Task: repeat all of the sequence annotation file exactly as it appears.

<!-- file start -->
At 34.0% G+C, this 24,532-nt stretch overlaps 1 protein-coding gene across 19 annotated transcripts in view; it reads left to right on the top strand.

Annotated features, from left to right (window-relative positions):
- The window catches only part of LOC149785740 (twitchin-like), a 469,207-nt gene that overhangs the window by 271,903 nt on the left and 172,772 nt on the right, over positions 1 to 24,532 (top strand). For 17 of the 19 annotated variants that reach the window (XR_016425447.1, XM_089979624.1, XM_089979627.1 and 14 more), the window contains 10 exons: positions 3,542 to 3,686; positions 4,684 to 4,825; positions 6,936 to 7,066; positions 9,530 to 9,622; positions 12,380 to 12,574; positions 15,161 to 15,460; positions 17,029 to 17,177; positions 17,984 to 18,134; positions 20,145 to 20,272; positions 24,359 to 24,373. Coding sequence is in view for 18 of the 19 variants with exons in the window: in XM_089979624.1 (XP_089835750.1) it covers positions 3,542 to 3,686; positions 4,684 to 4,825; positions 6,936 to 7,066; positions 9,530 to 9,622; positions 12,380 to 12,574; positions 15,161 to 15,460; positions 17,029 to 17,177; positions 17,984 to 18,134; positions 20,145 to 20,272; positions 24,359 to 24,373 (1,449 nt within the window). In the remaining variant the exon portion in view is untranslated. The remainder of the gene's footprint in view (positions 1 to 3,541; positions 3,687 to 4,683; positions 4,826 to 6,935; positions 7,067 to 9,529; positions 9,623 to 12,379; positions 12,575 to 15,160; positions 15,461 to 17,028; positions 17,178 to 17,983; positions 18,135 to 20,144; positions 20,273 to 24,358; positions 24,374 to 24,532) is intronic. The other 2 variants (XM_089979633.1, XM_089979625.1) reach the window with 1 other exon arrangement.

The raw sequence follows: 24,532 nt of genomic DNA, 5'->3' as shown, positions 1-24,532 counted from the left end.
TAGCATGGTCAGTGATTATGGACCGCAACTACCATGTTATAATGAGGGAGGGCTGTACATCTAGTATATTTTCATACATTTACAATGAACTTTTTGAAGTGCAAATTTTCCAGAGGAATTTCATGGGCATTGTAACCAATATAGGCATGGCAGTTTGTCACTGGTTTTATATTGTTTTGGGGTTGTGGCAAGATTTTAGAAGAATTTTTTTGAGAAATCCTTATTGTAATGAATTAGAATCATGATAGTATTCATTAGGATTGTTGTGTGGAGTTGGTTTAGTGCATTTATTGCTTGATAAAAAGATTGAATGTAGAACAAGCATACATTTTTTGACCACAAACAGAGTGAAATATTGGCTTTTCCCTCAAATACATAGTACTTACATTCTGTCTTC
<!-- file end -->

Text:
At 34.0% G+C, this 24,532-nt stretch overlaps 1 protein-coding gene across 19 annotated transcripts in view; it reads left to right on the top strand.

Annotated features, from left to right (window-relative positions):
- The window catches only part of LOC149785740 (twitchin-like), a 469,207-nt gene that overhangs the window by 271,903 nt on the left and 172,772 nt on the right, over positions 1 to 24,532 (top strand). For 17 of the 19 annotated variants that reach the window (XR_016425447.1, XM_089979624.1, XM_089979627.1 and 14 more), the window contains 10 exons: positions 3,542 to 3,686; positions 4,684 to 4,825; positions 6,936 to 7,066; positions 9,530 to 9,622; positions 12,380 to 12,574; positions 15,161 to 15,460; positions 17,029 to 17,177; positions 17,984 to 18,134; positions 20,145 to 20,272; positions 24,359 to 24,373. Coding sequence is in view for 18 of the 19 variants with exons in the window: in XM_089979624.1 (XP_089835750.1) it covers positions 3,542 to 3,686; positions 4,684 to 4,825; positions 6,936 to 7,066; positions 9,530 to 9,622; positions 12,380 to 12,574; positions 15,161 to 15,460; positions 17,029 to 17,177; positions 17,984 to 18,134; positions 20,145 to 20,272; positions 24,359 to 24,373 (1,449 nt within the window). In the remaining variant the exon portion in view is untranslated. The remainder of the gene's footprint in view (positions 1 to 3,541; positions 3,687 to 4,683; positions 4,826 to 6,935; positions 7,067 to 9,529; positions 9,623 to 12,379; positions 12,575 to 15,160; positions 15,461 to 17,028; positions 17,178 to 17,983; positions 18,135 to 20,144; positions 20,273 to 24,358; positions 24,374 to 24,532) is intronic. The other 2 variants (XM_089979633.1, XM_089979625.1) reach the window with 1 other exon arrangement.

The raw sequence follows: 24,532 nt of genomic DNA, 5'->3' as shown, positions 1-24,532 counted from the left end.
TAGCATGGTCAGTGATTATGGACCGCAACTACCATGTTATAATGAGGGAGGGCTGTACATCTAGTATATTTTCATACATTTACAATGAACTTTTTGAAGTGCAAATTTTCCAGAGGAATTTCATGGGCATTGTAACCAATATAGGCATGGCAGTTTGTCACTGGTTTTATATTGTTTTGGGGTTGTGGCAAGATTTTAGAAGAATTTTTTTGAGAAATCCTTATTGTAATGAATTAGAATCATGATAGTATTCATTAGGATTGTTGTGTGGAGTTGGTTTAGTGCATTTATTGCTTGATAAAAAGATTGAATGTAGAACAAGCATACATTTTTTGACCACAAACAGAGTGAAATATTGGCTTTTCCCTCAAATACATAGTACTTACATTCTGTCTTC